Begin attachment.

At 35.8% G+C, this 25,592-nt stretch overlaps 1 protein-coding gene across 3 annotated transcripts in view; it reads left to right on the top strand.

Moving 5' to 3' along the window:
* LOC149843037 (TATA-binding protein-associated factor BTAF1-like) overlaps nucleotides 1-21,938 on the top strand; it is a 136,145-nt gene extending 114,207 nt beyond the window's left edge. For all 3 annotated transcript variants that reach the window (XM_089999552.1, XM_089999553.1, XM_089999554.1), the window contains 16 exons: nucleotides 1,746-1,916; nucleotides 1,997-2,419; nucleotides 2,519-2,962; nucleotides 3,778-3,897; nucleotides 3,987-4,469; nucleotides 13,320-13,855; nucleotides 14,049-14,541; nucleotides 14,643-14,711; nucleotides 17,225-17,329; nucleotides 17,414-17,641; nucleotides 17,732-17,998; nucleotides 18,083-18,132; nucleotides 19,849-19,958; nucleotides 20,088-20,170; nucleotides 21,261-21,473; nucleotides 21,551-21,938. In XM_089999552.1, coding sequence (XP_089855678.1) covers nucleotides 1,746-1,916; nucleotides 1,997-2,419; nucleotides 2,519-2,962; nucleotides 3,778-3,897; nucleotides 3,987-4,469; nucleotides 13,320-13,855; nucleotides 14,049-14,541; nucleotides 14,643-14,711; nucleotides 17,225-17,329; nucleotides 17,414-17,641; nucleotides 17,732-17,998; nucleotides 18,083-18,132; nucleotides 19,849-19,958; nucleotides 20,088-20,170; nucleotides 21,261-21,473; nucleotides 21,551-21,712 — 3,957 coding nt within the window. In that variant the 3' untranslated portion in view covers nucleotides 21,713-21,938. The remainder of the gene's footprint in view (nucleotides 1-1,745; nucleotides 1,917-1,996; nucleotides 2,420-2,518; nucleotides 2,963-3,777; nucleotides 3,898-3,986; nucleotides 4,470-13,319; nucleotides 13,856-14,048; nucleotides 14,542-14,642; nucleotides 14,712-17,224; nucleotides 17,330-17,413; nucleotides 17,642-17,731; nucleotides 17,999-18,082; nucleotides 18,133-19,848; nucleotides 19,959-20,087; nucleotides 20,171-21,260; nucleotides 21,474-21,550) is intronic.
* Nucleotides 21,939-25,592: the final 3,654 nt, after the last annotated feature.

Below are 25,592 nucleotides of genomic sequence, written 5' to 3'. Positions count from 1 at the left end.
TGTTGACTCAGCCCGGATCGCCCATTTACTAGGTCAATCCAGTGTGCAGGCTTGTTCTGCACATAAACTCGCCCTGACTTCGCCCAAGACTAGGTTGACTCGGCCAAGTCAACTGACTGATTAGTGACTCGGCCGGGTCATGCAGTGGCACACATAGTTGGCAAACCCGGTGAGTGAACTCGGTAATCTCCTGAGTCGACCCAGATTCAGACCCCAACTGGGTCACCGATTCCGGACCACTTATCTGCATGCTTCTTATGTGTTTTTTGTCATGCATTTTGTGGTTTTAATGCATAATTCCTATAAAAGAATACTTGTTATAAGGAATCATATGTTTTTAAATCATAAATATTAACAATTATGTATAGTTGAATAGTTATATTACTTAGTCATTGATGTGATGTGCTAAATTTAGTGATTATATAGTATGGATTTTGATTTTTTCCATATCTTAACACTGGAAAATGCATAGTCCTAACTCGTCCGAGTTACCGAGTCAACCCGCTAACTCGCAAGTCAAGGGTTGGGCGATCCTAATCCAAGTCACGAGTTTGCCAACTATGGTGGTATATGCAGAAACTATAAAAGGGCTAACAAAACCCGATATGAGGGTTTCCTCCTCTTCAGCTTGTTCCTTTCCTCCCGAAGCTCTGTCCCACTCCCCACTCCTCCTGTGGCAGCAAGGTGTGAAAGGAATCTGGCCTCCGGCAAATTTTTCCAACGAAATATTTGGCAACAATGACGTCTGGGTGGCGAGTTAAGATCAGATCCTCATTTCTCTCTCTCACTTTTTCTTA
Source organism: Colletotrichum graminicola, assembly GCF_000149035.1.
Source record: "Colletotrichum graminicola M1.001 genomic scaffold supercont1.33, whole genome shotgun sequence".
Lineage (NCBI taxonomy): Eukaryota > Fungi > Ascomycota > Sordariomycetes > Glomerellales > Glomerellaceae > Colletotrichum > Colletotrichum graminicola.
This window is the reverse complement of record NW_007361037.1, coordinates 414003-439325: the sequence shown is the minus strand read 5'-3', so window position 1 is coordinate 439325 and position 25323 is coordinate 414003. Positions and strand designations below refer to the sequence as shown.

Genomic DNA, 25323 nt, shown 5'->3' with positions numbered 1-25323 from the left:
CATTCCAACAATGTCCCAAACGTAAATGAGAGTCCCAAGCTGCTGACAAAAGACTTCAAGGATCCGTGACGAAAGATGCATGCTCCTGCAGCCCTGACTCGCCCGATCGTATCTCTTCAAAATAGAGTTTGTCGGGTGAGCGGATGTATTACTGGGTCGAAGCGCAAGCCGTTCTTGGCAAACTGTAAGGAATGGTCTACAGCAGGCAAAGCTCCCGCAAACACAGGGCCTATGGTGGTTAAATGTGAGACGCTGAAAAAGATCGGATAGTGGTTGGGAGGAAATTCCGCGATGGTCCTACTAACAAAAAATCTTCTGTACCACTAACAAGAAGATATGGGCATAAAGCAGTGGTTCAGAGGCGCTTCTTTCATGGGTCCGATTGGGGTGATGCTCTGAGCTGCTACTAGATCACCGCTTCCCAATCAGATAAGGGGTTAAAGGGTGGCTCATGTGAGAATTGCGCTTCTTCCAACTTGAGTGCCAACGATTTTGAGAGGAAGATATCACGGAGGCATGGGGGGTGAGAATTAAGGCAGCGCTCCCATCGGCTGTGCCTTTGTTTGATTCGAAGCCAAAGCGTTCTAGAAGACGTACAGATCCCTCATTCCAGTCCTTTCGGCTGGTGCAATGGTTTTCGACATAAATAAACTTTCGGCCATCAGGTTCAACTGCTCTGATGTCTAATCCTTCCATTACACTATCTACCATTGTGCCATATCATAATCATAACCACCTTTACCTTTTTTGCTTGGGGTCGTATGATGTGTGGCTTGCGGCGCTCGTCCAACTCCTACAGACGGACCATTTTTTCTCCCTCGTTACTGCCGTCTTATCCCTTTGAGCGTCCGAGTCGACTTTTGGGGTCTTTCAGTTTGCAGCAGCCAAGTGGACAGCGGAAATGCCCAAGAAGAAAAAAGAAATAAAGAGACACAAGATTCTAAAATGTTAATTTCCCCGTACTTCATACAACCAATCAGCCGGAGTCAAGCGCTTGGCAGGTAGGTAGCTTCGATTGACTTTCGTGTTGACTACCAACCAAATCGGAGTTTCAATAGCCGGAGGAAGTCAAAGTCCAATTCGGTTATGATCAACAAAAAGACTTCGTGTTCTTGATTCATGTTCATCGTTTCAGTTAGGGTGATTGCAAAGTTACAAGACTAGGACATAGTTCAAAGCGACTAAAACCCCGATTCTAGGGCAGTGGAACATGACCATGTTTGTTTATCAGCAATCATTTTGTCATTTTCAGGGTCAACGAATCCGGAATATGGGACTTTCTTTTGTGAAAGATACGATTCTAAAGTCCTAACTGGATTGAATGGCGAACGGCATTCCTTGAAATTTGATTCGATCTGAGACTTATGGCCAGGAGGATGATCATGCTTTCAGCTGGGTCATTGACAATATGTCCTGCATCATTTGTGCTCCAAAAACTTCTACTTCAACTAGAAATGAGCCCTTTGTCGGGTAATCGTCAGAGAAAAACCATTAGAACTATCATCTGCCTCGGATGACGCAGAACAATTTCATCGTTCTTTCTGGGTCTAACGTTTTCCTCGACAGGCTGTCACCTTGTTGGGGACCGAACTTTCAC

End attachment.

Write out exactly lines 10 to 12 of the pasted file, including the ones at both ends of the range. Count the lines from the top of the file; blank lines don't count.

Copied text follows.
This window is the reverse complement of record NW_007361037.1, coordinates 414003-439325: the sequence shown is the minus strand read 5'-3', so window position 1 is coordinate 439325 and position 25323 is coordinate 414003. Positions and strand designations below refer to the sequence as shown.

Genomic DNA, 25323 nt, shown 5'->3' with positions numbered 1-25323 from the left:
CATTCCAACAATGTCCCAAACGTAAATGAGAGTCCCAAGCTGCTGACAAAAGACTTCAAGGATCCGTGACGAAAGATGCATGCTCCTGCAGCCCTGACTCGCCCGATCGTATCTCTTCAAAATAGAGTTTGTCGGGTGAGCGGATGTATTACTGGGTCGAAGCGCAAGCCGTTCTTGGCAAACTGTAAGGAATGGTCTACAGCAGGCAAAGCTCCCGCAAACACAGGGCCTATGGTGGTTAAATGTGAGACGCTGAAAAAGATCGGATAGTGGTTGGGAGGAAATTCCGCGATGGTCCTACTAACAAAAAATCTTCTGTACCACTAACAAGAAGATATGGGCATAAAGCAGTGGTTCAGAGGCGCTTCTTTCATGGGTCCGATTGGGGTGATGCTCTGAGCTGCTACTAGATCACCGCTTCCCAATCAGATAAGGGGTTAAAGGGTGGCTCATGTGAGAATTGCGCTTCTTCCAACTTGAGTGCCAACGATTTTGAGAGGAAGATATCACGGAGGCATGGGGGGTGAGAATTAAGGCAGCGCTCCCATCGGCTGTGCCTTTGTTTGATTCGAAGCCAAAGCGTTCTAGAAGACGTACAGATCCCTCATTCCAGTCCTTTCGGCTGGTGCAATGGTTTTCGACATAAATAAACTTTCGGCCATCAGGTTCAACTGCTCTGATGTCTAATCCTTCCATTACACTATCTACCATTGTGCCATATCATAATCATAACCACCTTTACCTTTTTTGCTTGGGGTCGTATGATGTGTGGCTTGCGGCGCTCGTCCAACTCCTACAGACGGACCATTTTTTCTCCCTCGTTACTGCCGTCTTATCCCTTTGAGCGTCCGAGTCGACTTTTGGGGTCTTTCAGTTTGCAGCAGCCAAGTGGACAGCGGAAATGCCCAAGAAGAAAAAAGAAATAAAGAGACACAAGATTCTAAAATGTTAATTTCCCCGTACTTCATACAACCAATCAGCCGGAGTCAAGCGCTTGGCAGGTAGGTAGCTTCGATTGACTTTCGTGTTGACTACCAACCAAATCGGAGTTTCAATAGCCGGAGGAAGTCAAAGTCCAATTCGGTTATGATCAACAAAAAGACTTCGTGTTCTTGATTCATGTTCATCGTTTCAGTTAGGGTGATTGCAAAGTTACAAGACTAGGACATAGTTCAAAGCGACTAAAACCCCGATTCTAGGGCAGTGGAACATGACCATGTTTGTTTATCAGCAATCATTTTGTCATTTTCAGGGTCAACGAATCCGGAATATGGGACTTTCTTTTGTGAAAGATACGATTCTAAAGTCCTAACTGGATTGAATGGCGAACGGCATTCCTTGAAATTTGATTCGATCTGAGACTTATGGCCAGGAGGATGATCATGCTTTCAGCTGGGTCATTGACAATATGTCCTGCATCATTTGTGCTCCAAAAACTTCTACTTCAACTAGAAATGAGCCCTTTGTCGGGTAATCGTCAGAGAAAAACCATTAGAACTATCATCTGCCTCGGATGACGCAGAACAATTTCATCGTTCTTTCTGGGTCTAACGTTTTCCTCGACAGGCTGTCACCTTGTTGGGGACCGAACTTTCAC